The current study enrolled women who had been diagnosed with breast cancer between July 1, 1994 and April 30, 1998 at treatment centers in Atlanta, Detroit, Los Angeles, Philadelphia, and Seattle. A total of 3823 postmenopausal white and black women were analyzed for the study. In all, the medical histories of 1870 women who had developed breast cancer were compared to the histories of 1953 women who did not have breast cancer.
The researchers found that women on continuous combined therapy for 5 years or more were 1.54 times more likely to developing breast cancer than other women their age not on this form of therapy. The risk of breast cancer increased the longer the women used this form of therapy. However, six months after the women discontinued the combined therapy, their risk of breast cancer began to return to normal. This held true for women who took the hormones for 5 years or longer before stopping, as well as for women who took the hormones for only about 6 months.
"The NICHD study also included former users, and our data indicate that the increased risk associated with use of continuous combined hormone therapy began returning to normal about 6 months after the women stopped using them," Dr. Spirtas said.
The analysis also found that an alternate form of hormone therapy, which involves taking the hormones separately, on different days of the month, may not increase breast cancer risk in this group of women. The alternate form of therapy, sequential estrogen-progestin therapy, includes a number of regimens in which patients take the hormone progestin only for 5 to 14 days per month. Earlier studies have indicated, however, that sequential estrogen-progestin therapy may increase the risk for cancer of the uterine lining, or endometrium. The increase in endometrial cancer from sequential estrogen-progestin therapy is thought to be less than the risk from taking estrogen alone.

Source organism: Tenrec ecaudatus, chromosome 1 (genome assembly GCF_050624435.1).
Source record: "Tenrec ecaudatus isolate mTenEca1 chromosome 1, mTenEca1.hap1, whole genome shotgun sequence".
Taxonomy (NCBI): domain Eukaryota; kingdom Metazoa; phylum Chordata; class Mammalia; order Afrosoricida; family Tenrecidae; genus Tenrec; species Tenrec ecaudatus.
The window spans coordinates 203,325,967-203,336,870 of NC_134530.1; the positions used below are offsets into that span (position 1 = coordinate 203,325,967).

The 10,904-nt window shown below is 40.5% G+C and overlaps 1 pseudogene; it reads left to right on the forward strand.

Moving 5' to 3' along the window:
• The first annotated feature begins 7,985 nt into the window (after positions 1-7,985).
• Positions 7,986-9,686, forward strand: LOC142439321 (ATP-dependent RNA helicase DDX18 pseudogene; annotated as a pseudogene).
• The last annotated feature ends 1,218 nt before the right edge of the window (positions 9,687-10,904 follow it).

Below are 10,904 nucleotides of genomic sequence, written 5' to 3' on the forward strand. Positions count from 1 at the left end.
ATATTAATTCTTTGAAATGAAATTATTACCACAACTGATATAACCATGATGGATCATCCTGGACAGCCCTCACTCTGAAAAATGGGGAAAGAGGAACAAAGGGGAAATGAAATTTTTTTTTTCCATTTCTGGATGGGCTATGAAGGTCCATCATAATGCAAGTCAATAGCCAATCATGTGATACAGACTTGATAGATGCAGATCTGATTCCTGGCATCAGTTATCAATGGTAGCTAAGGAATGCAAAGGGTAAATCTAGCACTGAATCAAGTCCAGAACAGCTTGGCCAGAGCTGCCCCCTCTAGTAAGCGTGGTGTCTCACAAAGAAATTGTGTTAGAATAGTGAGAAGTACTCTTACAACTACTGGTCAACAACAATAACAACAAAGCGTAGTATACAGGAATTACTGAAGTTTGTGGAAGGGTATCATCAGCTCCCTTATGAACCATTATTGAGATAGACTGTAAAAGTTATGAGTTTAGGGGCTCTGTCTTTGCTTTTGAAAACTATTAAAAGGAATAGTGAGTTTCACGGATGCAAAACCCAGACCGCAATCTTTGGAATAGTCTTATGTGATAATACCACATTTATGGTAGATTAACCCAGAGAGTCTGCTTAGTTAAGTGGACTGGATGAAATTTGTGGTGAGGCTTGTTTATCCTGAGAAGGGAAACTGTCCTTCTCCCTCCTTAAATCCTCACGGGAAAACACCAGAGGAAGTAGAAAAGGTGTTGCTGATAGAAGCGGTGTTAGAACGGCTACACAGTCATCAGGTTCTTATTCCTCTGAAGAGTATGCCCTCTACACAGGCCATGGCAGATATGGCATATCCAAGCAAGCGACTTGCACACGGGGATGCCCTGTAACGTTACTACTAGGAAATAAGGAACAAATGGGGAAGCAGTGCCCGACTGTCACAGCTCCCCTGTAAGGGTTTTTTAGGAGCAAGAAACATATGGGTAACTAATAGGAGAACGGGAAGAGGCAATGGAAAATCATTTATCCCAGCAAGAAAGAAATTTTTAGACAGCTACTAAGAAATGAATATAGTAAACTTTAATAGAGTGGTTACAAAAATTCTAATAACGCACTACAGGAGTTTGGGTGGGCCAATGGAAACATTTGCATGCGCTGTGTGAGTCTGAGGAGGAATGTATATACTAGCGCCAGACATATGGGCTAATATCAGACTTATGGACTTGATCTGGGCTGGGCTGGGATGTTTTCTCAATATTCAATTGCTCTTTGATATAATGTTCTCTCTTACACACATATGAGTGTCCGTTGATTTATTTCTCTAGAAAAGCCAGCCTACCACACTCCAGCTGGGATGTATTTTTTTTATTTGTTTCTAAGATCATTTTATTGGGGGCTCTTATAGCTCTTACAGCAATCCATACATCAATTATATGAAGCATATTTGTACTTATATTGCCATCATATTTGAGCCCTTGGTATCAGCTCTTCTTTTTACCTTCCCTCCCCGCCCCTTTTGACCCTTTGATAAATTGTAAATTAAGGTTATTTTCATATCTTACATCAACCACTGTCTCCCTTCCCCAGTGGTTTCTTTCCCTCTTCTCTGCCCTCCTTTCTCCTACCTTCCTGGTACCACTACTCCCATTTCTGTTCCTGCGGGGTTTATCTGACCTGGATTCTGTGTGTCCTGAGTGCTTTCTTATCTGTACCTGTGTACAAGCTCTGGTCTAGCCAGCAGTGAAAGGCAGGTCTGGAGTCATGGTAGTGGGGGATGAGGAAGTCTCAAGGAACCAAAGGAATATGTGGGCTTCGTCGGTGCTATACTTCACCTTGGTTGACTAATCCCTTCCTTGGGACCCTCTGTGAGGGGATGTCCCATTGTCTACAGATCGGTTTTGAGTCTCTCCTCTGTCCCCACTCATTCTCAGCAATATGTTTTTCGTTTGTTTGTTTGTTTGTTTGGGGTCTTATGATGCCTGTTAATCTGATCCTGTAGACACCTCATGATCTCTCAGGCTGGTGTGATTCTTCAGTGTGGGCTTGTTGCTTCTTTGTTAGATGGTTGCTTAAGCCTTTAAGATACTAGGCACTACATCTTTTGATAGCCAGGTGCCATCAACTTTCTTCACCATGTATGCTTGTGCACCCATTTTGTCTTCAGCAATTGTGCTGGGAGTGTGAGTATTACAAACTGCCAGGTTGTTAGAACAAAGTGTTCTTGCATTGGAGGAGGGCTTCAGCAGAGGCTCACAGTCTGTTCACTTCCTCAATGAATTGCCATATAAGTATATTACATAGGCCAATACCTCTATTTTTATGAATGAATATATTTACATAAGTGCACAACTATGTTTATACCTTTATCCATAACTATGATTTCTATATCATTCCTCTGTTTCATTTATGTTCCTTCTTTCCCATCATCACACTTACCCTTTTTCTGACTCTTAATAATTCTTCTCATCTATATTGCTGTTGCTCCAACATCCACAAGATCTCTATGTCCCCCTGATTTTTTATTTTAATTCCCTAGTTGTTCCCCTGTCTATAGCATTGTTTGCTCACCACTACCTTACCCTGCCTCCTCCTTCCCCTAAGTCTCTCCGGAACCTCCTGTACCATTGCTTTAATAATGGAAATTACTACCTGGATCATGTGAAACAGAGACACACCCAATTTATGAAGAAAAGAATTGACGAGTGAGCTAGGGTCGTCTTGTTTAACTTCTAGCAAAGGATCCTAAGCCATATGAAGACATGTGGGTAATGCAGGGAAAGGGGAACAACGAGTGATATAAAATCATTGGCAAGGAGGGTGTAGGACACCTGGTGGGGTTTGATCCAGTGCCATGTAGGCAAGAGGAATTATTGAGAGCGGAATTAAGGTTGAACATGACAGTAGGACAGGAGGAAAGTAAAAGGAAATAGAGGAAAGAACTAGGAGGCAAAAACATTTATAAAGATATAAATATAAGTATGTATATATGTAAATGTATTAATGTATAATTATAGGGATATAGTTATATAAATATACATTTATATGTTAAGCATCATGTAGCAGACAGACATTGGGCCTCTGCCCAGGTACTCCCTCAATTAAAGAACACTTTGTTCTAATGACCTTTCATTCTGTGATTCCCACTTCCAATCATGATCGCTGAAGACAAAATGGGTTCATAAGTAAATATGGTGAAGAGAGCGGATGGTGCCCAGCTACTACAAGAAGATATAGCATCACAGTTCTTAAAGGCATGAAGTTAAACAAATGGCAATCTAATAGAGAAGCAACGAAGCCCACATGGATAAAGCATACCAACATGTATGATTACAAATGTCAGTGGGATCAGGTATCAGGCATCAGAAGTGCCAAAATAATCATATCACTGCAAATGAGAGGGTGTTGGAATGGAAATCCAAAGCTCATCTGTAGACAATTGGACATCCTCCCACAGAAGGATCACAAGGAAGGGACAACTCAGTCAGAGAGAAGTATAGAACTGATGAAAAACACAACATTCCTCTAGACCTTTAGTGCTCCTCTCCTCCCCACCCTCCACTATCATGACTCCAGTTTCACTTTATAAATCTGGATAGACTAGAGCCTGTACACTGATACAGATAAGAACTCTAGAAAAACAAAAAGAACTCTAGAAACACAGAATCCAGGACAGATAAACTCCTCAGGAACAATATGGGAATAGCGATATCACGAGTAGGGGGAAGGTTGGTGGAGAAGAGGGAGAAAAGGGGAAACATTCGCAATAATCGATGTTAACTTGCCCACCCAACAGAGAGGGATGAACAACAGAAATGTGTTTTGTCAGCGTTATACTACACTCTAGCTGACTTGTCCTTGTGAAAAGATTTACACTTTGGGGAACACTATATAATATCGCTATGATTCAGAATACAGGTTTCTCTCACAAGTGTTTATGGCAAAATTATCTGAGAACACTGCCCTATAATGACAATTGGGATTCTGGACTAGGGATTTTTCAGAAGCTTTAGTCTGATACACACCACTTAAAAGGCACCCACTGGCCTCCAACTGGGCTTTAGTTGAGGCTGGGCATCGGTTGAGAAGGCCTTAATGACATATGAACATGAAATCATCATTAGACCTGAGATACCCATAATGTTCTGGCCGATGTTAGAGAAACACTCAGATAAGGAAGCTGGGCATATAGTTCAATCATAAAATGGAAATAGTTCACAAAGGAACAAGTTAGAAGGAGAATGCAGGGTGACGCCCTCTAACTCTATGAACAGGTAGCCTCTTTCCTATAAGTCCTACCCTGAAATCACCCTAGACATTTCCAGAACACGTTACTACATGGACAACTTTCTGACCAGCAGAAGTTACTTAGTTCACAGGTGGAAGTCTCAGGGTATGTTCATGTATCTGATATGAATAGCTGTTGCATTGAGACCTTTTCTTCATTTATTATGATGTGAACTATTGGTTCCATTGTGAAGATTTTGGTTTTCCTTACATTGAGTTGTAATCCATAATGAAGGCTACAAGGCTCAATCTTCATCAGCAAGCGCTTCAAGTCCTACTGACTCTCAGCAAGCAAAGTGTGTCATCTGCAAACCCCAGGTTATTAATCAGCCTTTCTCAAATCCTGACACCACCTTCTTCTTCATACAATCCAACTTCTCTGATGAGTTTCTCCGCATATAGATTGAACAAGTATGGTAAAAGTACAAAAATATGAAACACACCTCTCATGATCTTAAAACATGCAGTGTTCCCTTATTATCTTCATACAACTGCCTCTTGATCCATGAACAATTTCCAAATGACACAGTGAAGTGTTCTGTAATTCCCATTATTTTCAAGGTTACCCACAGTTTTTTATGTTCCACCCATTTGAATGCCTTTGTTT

Estrogen alone may be prescribed to women whose uterus has been surgically removed, as these women no longer have a risk of endometrial cancer. The NICHD study did not find any additional risk of breast cancer in women who took estrogen alone. A recent study by the NCI found, however, that women taking estrogen alone may be at increased risk for cancer of the ovary. (The NCI's release on this study is available at http://newscenter.cancer.gov/pressreleases/Laceyovarian.html.)
A separate WHI study of estrogen alone in women who had a hysterectomy before joining the WHI hormone program continues unchanged because, at this point, researchers are uncertain of the balance of risks and benefits of estrogen.
The NICHD is part of the National Institutes of Health (NIH), the biomedical research arm of the federal government. NIH is part of the U.S. Department of Health and Human Services. NICHD sponsors research on development, before and after birth; maternal, child, and family health; reproductive biology and population issues; and medical rehabilitation. NICHD publications, as well as information about the Institute, are available from the NICHD Web site, http://www.nichd.nih.gov, or from the NICHD Clearinghouse, 1-800-370-2943; e-mail NICHDClearinghouse@mail.nih.gov.